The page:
Sidney Hoskins had a reliable and loyal gardener for Gleniffer Brae, named Eric Winter. In 1921 Hoskins gave Winter 2.5 acres of land on the eastern boundary of his property that included a house named Cratloe, which stands today as the Botanic Gardens Discovery Centre. Council purchased this land in 1966, from the owner who had bought it off Mr Winter (WCC, 2002, 6).

The impressive location and style of Gleniffer Brae was in keeping with the position of the Hoskins family with the social and financial circles of the day. In the immediate post-war years distinguished guests such as the Duke and Duchess of Gloucester, the Archbishop of York and Lady Baden-Powell were hosted at Gleniffer Brae (Conacher & Delahunty, 1993).

During its period as the Hoskins' home (1939-1949) Gleniffer Brae was host to many prominent visitors (ibid, 1990).

Few capitalists associated with mining and industry chose to live in the Illawarra: this is the only example of a grand house & estate in Wollongong. The Hoskins were very civic-minded and the property's continuing role in public education and as a community centre reflects this desire, as set out in Sidney's will (ibid, 2017, 4).

Hoskins sold Gleniffer Brae in 1954 and for some time it was a branch school for Sydney Church of England Girls' Grammar School (ibid, 2017, 4).

With Sidney's death, part of the property was donated for use as a Botanic Garden while the house and remaining grounds were sold to the Sydney Diocese of the Church of England for its Girls Grammar School (SCEGGS) in 1954. This was a significant addition to educational facilities of the region (Ratcliffe, 1990, WCC, 2002, 6). SCEGGS operated the girl's school until The Illawarra Grammar School began co-ed classes on the grounds in the 1970s (RAIA, 2010/11).

Hoskins was civic-minded and desired that Gleniffer Brae be used for educational purposes and that the surrounding land would become a botanic garden once his family no longer used the residence (WCC, 2006, 1). Under his will, part of the property became the nucleus of Wollongong Botanical Gardens (ibid, 1990). SCEGGS operated here until 1975 when the property was bought by Wollongong City Council (Read, 2017 says 1978; RAIA, 2010/11 says 1979), allowing for extension of the Wollongong Botanic Garden (Johnson, 12/3/16).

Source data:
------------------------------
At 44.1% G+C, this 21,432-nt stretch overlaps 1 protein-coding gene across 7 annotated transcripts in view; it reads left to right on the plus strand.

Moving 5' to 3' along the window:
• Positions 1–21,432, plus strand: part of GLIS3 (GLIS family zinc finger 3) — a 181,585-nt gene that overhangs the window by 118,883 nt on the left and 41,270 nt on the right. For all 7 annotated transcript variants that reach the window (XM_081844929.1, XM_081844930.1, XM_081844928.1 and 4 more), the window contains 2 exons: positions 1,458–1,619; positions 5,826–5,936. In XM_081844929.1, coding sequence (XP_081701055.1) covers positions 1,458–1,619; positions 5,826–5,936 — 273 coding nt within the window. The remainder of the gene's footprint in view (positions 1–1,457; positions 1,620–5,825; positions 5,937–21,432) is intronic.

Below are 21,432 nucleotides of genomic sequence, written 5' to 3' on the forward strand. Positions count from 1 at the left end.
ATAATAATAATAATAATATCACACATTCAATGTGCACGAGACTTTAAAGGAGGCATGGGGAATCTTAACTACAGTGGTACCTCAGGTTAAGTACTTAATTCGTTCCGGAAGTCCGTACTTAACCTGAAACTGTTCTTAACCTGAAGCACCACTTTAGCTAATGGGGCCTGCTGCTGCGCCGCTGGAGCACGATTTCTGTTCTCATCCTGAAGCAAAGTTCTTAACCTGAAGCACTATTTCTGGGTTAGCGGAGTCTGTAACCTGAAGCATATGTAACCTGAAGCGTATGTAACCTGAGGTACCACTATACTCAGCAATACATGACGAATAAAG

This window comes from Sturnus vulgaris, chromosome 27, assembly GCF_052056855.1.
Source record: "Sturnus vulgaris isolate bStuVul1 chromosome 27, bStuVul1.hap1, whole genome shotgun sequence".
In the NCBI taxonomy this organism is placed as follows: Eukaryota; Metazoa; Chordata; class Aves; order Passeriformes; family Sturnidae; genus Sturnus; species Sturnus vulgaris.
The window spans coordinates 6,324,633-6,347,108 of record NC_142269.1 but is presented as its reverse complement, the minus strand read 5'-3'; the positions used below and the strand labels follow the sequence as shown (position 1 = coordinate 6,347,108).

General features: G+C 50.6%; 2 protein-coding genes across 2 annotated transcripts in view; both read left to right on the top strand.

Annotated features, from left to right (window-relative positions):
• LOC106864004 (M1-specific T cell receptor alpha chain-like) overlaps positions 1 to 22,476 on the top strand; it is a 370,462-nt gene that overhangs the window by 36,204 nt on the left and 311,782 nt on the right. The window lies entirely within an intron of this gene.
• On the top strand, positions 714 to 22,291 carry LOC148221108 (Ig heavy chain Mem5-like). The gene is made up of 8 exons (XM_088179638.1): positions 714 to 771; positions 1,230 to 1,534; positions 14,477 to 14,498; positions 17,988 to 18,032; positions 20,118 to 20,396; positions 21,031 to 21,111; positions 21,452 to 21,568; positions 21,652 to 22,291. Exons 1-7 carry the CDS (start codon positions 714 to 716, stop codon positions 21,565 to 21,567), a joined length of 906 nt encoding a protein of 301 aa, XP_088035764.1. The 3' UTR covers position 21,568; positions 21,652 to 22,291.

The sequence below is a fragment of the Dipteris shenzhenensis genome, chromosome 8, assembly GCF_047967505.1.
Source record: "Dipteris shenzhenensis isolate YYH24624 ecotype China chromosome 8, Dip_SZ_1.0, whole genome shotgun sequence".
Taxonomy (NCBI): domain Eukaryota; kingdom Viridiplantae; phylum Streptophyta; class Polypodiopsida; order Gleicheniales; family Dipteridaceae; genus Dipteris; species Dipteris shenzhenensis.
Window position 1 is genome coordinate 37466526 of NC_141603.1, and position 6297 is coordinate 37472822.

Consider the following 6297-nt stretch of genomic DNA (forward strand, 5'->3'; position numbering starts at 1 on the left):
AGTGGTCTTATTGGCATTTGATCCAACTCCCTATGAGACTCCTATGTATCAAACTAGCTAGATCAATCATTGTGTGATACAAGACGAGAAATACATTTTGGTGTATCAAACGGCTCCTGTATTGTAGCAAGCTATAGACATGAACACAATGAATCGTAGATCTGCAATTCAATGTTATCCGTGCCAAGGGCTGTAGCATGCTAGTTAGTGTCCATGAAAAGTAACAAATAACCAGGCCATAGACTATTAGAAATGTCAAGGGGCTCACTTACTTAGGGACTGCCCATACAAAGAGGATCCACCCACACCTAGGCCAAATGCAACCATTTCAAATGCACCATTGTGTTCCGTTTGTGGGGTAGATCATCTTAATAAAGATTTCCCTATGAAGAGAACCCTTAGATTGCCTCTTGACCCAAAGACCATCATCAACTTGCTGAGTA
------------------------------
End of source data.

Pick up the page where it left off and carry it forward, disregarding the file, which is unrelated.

A memorandum of understanding was finalised in 1954 with Wollongong City Council for approximately 32 acres of land extending from Murphys Avenue to Northfields Avenue for the purposes of a Botanic Garden (WCC, 2002, 6). From a visit in 1959 Mr R. H.Anderson, Director of the Royal Botanic Gardens, Sydney, recommended expert advice be sought to prepare a design for a botanic garden (ibid, 2017, 4). It would take many years to see Hoskins' dream become a reality: the Botanic Gardens did not open to the public on a regular basis until 1971 (WCC, 2002, 6).

Ultimately the expert chosen was Professor Peter Spooner of the University of New South Wales. Spooner came up with an idea of a geographically based garden layout; which was unusual. Plants were grouped according to their country of origin rather than the more usual botanic family groups (Australiasia; Indonesia and Malaysia; Pacific Islands; Europe; India; Africa; China & Korea; The Americas)(WCC, 2006, 6-7).

The grounds have been subdivided with over half (10.5ha in the east) gifted to the city by and now known as Hoskins Park, developed since the 1960s as a Botanic Garden. This was done under the direction of its first curator William Mearnes (1960s-77; its official opening was in September 1970), with initial plans provided by Prof. Peter Spooner (ibid, 2017, 4). 6000 people visitin the first year (Johnson, 12/3/16).